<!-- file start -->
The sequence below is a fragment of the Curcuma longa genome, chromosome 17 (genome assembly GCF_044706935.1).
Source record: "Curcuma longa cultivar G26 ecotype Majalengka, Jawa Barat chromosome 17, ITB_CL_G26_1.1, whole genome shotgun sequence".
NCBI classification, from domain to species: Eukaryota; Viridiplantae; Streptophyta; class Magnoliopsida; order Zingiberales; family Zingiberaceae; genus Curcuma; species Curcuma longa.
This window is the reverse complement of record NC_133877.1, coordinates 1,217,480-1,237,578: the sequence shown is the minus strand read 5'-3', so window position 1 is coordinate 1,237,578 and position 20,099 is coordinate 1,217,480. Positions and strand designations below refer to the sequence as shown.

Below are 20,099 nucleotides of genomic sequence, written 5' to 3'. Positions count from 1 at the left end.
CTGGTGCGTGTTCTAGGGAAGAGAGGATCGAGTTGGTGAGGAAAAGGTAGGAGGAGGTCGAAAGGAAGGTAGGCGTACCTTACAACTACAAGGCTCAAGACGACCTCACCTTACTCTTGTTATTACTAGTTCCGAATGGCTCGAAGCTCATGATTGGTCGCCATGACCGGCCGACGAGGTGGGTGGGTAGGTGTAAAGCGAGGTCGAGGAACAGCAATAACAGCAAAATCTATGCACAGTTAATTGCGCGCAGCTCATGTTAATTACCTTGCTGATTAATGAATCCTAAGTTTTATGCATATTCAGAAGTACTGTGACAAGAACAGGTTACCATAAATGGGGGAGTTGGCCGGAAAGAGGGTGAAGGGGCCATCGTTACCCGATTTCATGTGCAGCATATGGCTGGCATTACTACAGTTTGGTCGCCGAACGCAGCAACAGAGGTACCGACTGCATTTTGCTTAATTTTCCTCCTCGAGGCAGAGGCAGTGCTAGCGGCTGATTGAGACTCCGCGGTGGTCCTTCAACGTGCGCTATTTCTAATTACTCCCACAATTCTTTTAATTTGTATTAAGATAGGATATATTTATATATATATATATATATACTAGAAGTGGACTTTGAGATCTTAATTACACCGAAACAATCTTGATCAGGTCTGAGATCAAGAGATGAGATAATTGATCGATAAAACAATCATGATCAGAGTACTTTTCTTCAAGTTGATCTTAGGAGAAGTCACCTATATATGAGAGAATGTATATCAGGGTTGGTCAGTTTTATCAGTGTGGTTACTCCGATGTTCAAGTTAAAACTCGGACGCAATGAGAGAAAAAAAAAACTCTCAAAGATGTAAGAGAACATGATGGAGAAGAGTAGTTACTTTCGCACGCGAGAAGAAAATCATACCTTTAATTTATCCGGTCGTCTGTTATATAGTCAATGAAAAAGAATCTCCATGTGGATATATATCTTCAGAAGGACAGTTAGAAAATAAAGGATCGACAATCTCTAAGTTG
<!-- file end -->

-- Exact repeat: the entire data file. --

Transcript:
The sequence below is a fragment of the Curcuma longa genome, chromosome 17 (genome assembly GCF_044706935.1).
Source record: "Curcuma longa cultivar G26 ecotype Majalengka, Jawa Barat chromosome 17, ITB_CL_G26_1.1, whole genome shotgun sequence".
NCBI classification, from domain to species: Eukaryota; Viridiplantae; Streptophyta; class Magnoliopsida; order Zingiberales; family Zingiberaceae; genus Curcuma; species Curcuma longa.
This window is the reverse complement of record NC_133877.1, coordinates 1,217,480-1,237,578: the sequence shown is the minus strand read 5'-3', so window position 1 is coordinate 1,237,578 and position 20,099 is coordinate 1,217,480. Positions and strand designations below refer to the sequence as shown.

Below are 20,099 nucleotides of genomic sequence, written 5' to 3'. Positions count from 1 at the left end.
CTGGTGCGTGTTCTAGGGAAGAGAGGATCGAGTTGGTGAGGAAAAGGTAGGAGGAGGTCGAAAGGAAGGTAGGCGTACCTTACAACTACAAGGCTCAAGACGACCTCACCTTACTCTTGTTATTACTAGTTCCGAATGGCTCGAAGCTCATGATTGGTCGCCATGACCGGCCGACGAGGTGGGTGGGTAGGTGTAAAGCGAGGTCGAGGAACAGCAATAACAGCAAAATCTATGCACAGTTAATTGCGCGCAGCTCATGTTAATTACCTTGCTGATTAATGAATCCTAAGTTTTATGCATATTCAGAAGTACTGTGACAAGAACAGGTTACCATAAATGGGGGAGTTGGCCGGAAAGAGGGTGAAGGGGCCATCGTTACCCGATTTCATGTGCAGCATATGGCTGGCATTACTACAGTTTGGTCGCCGAACGCAGCAACAGAGGTACCGACTGCATTTTGCTTAATTTTCCTCCTCGAGGCAGAGGCAGTGCTAGCGGCTGATTGAGACTCCGCGGTGGTCCTTCAACGTGCGCTATTTCTAATTACTCCCACAATTCTTTTAATTTGTATTAAGATAGGATATATTTATATATATATATATATATACTAGAAGTGGACTTTGAGATCTTAATTACACCGAAACAATCTTGATCAGGTCTGAGATCAAGAGATGAGATAATTGATCGATAAAACAATCATGATCAGAGTACTTTTCTTCAAGTTGATCTTAGGAGAAGTCACCTATATATGAGAGAATGTATATCAGGGTTGGTCAGTTTTATCAGTGTGGTTACTCCGATGTTCAAGTTAAAACTCGGACGCAATGAGAGAAAAAAAAAACTCTCAAAGATGTAAGAGAACATGATGGAGAAGAGTAGTTACTTTCGCACGCGAGAAGAAAATCATACCTTTAATTTATCCGGTCGTCTGTTATATAGTCAATGAAAAAGAATCTCCATGTGGATATATATCTTCAGAAGGACAGTTAGAAAATAAAGGATCGACAATCTCTAAGTTG